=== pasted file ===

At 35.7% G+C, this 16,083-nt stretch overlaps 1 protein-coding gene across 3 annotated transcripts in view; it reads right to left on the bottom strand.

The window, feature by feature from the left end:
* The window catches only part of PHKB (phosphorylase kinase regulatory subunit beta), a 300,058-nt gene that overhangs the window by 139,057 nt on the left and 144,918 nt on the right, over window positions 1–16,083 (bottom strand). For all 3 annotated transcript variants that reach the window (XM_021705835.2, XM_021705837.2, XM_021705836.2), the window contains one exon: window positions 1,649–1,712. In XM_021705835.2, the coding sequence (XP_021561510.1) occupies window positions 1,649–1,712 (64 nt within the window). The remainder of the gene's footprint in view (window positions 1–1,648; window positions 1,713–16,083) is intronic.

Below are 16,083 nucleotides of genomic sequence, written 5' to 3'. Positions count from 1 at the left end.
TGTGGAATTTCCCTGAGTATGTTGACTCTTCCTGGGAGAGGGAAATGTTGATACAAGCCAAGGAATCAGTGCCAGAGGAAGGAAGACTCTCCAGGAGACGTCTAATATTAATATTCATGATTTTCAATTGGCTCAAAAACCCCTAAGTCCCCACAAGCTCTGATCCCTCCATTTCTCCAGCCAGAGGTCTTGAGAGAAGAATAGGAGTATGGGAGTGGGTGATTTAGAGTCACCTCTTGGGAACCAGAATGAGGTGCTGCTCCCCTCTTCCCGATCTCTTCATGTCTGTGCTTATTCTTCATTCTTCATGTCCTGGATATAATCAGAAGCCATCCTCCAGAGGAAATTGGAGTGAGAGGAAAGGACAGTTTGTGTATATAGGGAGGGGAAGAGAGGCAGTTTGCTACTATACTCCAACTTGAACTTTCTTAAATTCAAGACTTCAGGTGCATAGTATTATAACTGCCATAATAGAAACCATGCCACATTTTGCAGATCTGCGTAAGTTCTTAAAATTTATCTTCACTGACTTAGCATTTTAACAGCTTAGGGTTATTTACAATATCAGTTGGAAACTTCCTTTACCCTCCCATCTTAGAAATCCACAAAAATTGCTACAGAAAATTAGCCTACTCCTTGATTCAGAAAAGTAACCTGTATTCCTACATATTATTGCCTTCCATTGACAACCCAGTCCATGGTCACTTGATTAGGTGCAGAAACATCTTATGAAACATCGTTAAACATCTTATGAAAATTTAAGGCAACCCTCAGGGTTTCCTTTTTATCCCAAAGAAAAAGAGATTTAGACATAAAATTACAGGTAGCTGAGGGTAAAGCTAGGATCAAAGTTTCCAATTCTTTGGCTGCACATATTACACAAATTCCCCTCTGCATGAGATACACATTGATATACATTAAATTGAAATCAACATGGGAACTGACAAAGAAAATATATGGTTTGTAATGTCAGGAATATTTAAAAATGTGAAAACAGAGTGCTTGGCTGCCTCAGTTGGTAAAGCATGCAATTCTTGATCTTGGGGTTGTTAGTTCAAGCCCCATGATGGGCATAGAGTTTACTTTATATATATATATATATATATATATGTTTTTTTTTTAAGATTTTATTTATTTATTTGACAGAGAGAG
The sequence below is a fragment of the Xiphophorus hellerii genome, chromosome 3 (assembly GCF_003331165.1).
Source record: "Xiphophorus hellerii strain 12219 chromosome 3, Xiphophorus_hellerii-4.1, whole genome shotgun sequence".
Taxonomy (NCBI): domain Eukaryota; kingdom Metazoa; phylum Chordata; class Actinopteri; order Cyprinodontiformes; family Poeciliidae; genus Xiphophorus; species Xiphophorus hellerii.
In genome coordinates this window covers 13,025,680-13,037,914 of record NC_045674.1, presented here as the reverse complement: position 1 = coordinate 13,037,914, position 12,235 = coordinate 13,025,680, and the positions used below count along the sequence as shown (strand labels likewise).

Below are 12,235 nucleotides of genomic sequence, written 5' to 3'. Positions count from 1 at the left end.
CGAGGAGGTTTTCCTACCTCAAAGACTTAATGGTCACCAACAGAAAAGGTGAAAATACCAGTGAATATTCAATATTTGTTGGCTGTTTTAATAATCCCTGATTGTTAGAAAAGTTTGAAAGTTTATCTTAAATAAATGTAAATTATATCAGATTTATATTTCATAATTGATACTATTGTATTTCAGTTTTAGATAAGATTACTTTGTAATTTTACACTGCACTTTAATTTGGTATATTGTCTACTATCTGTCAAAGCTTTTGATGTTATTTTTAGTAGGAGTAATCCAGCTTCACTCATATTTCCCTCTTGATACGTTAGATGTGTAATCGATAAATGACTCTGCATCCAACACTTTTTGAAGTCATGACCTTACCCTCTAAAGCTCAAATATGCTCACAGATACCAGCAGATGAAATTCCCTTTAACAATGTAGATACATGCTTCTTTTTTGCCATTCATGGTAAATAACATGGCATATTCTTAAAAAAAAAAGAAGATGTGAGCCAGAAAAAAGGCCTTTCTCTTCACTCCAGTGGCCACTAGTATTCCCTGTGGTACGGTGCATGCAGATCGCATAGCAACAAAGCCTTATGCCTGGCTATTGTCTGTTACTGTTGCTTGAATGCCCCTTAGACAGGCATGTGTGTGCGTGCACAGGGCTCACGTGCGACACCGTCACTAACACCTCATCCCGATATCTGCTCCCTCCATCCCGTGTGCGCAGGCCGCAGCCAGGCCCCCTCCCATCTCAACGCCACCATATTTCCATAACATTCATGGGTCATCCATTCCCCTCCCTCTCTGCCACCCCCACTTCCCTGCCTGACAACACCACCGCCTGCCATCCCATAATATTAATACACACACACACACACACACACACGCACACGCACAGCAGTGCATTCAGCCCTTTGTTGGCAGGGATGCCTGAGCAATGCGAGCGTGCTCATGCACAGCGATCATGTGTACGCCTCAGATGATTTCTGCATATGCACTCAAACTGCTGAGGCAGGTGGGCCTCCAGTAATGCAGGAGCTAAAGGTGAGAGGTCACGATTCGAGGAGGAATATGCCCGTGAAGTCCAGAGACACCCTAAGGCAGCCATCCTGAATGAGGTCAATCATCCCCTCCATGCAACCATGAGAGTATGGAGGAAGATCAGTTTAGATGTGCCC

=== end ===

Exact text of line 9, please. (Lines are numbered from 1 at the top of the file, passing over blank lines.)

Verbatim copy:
In genome coordinates this window covers 13,025,680-13,037,914 of record NC_045674.1, presented here as the reverse complement: position 1 = coordinate 13,037,914, position 12,235 = coordinate 13,025,680, and the positions used below count along the sequence as shown (strand labels likewise).